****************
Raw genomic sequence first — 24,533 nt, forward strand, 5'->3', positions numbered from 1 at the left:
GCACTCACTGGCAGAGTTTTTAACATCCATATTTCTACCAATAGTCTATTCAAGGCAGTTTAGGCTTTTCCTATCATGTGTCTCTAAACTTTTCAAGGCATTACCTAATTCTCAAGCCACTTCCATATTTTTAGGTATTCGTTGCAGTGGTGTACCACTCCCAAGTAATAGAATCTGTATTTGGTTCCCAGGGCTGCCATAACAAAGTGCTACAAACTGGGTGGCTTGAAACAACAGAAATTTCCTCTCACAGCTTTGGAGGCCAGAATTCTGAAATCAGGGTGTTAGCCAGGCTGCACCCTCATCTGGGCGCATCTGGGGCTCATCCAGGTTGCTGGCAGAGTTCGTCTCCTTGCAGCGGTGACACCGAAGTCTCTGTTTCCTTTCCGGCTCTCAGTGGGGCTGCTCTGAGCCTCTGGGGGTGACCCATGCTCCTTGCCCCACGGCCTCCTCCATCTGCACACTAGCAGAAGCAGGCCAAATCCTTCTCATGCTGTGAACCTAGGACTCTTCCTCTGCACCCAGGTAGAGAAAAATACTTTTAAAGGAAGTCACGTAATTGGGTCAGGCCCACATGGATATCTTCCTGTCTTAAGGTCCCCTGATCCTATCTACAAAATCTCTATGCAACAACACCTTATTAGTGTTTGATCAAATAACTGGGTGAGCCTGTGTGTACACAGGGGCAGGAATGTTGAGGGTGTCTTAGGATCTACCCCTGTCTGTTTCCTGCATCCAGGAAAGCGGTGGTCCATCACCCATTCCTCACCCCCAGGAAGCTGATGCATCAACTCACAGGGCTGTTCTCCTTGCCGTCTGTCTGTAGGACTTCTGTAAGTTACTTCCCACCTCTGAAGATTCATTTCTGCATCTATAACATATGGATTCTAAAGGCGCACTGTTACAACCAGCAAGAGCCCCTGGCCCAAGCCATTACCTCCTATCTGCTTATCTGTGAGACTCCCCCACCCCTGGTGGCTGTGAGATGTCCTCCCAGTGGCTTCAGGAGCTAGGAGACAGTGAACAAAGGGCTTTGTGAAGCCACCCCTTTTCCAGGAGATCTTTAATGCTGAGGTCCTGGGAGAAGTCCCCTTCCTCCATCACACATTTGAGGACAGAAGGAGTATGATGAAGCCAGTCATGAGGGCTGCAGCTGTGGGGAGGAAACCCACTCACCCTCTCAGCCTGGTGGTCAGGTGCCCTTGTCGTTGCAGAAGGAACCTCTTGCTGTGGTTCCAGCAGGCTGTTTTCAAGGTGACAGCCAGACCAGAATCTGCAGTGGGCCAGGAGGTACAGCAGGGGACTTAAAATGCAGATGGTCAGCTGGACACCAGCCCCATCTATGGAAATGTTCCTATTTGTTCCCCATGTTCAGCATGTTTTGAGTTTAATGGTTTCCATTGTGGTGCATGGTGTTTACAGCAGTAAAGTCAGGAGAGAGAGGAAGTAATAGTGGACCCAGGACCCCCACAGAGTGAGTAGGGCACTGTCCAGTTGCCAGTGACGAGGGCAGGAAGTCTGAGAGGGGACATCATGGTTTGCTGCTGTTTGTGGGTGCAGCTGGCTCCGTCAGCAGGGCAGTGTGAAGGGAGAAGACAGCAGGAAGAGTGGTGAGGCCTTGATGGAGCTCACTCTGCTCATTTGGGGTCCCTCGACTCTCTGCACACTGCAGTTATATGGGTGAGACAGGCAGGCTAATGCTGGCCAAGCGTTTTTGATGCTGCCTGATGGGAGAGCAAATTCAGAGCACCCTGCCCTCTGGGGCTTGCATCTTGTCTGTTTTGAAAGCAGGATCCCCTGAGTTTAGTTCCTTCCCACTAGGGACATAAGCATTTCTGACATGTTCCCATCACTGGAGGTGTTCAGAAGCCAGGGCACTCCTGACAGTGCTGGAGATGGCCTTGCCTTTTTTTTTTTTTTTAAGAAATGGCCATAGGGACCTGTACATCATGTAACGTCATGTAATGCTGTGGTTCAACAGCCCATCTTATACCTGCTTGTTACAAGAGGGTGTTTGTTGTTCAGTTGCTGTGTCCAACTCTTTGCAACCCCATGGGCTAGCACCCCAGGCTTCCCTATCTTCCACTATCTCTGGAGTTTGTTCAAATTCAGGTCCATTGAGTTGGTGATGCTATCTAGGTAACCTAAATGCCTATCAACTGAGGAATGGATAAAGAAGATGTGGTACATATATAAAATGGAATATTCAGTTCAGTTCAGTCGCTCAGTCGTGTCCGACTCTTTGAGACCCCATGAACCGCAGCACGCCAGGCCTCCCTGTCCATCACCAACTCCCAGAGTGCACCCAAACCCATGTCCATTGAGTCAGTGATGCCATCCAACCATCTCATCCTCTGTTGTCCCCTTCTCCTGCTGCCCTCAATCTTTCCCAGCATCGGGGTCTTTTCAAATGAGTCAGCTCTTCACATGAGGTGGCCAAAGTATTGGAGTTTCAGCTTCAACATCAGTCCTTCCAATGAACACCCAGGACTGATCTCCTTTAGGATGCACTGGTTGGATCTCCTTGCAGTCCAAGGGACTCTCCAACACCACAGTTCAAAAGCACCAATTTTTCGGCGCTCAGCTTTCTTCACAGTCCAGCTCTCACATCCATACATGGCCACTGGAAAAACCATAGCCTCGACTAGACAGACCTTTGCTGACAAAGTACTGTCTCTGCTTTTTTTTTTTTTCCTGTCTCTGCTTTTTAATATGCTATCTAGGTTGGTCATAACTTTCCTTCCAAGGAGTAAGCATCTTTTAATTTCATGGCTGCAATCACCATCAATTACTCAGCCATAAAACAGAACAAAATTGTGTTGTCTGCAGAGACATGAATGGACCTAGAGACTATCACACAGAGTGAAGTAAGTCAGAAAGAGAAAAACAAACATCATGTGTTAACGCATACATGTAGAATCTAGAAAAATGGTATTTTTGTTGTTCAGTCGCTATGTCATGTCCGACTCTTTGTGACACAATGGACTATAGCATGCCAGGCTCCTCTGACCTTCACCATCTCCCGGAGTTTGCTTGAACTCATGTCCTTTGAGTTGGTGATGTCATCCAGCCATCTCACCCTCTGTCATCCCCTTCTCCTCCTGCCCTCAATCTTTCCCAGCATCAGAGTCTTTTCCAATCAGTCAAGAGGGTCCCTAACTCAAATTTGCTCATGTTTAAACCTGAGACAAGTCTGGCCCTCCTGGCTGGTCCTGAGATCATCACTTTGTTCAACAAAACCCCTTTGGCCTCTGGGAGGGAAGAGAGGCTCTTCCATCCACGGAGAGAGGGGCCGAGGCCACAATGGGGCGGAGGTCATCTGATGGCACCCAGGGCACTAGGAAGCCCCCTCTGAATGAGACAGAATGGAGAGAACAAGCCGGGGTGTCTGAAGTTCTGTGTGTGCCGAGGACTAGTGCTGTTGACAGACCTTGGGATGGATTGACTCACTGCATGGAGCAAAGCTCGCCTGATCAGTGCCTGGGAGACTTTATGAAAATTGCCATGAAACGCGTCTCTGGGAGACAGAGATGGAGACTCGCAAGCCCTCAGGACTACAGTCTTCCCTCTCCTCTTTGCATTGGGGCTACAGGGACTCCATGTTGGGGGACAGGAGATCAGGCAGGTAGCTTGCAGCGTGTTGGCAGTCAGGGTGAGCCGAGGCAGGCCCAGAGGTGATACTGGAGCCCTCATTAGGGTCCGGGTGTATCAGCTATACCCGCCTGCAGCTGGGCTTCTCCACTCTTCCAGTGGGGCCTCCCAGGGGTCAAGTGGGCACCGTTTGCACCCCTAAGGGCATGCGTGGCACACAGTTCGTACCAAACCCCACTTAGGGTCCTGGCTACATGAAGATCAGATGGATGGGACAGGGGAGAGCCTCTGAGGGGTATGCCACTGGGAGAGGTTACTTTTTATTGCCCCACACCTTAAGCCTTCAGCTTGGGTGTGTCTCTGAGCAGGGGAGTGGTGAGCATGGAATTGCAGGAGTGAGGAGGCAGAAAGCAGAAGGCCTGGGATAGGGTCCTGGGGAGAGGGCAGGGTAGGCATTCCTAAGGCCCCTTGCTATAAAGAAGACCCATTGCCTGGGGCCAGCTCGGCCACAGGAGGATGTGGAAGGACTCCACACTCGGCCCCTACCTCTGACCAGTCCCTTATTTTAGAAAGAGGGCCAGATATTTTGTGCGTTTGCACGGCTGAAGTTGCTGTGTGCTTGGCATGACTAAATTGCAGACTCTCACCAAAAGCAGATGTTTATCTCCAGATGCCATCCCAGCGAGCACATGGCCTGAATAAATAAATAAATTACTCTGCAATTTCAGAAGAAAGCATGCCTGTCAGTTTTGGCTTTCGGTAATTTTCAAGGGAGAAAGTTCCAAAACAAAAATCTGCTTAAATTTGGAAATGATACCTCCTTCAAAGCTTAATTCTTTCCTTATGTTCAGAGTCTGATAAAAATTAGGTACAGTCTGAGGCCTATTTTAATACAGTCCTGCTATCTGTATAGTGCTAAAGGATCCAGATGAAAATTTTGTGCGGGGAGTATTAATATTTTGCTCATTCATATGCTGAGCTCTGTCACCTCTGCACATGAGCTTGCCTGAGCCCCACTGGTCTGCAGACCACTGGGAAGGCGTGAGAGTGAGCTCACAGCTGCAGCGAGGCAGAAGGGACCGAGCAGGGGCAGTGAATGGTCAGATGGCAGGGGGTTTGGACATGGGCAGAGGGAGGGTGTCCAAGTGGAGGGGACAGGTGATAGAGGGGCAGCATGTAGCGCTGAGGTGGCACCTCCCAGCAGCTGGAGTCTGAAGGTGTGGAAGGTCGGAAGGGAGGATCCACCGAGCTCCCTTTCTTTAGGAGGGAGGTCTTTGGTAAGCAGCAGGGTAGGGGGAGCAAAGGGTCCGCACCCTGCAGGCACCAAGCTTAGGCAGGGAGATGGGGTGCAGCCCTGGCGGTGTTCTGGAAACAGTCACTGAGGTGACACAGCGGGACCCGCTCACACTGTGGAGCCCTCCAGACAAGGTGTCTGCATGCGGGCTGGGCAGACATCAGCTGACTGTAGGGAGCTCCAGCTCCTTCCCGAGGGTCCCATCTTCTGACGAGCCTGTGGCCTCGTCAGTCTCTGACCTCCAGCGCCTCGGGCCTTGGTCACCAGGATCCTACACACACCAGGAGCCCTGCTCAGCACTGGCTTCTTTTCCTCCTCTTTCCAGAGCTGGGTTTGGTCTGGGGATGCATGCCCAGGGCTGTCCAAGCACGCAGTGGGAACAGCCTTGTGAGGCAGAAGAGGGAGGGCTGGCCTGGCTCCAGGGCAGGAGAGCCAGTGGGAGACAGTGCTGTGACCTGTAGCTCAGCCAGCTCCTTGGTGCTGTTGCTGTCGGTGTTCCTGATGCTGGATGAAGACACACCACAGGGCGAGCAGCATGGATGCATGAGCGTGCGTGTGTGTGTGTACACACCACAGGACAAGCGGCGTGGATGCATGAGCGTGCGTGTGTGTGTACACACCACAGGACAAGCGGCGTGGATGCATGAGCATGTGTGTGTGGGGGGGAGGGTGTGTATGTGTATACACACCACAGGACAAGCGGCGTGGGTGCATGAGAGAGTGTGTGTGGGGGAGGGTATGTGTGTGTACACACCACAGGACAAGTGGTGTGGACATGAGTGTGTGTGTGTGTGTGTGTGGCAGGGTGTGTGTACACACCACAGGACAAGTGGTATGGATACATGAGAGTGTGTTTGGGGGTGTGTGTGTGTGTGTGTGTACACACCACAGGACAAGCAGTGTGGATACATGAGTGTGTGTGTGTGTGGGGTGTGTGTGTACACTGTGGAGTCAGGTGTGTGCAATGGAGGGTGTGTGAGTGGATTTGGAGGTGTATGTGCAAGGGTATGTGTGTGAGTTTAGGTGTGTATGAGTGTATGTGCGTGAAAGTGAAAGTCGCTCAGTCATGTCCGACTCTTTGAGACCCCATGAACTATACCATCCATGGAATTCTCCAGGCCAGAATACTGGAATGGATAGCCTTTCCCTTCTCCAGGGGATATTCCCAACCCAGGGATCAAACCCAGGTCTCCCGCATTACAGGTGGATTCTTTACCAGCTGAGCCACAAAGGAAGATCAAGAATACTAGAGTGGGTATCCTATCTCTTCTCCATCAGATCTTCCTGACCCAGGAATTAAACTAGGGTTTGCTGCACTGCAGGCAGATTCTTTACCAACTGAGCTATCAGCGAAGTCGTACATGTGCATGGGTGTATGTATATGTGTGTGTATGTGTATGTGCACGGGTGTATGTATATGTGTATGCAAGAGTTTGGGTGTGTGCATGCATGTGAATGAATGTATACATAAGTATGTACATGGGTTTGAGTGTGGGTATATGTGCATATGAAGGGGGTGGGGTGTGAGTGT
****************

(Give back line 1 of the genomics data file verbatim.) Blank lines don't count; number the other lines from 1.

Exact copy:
Raw genomic sequence first — 24,533 nt, forward strand, 5'->3', positions numbered from 1 at the left: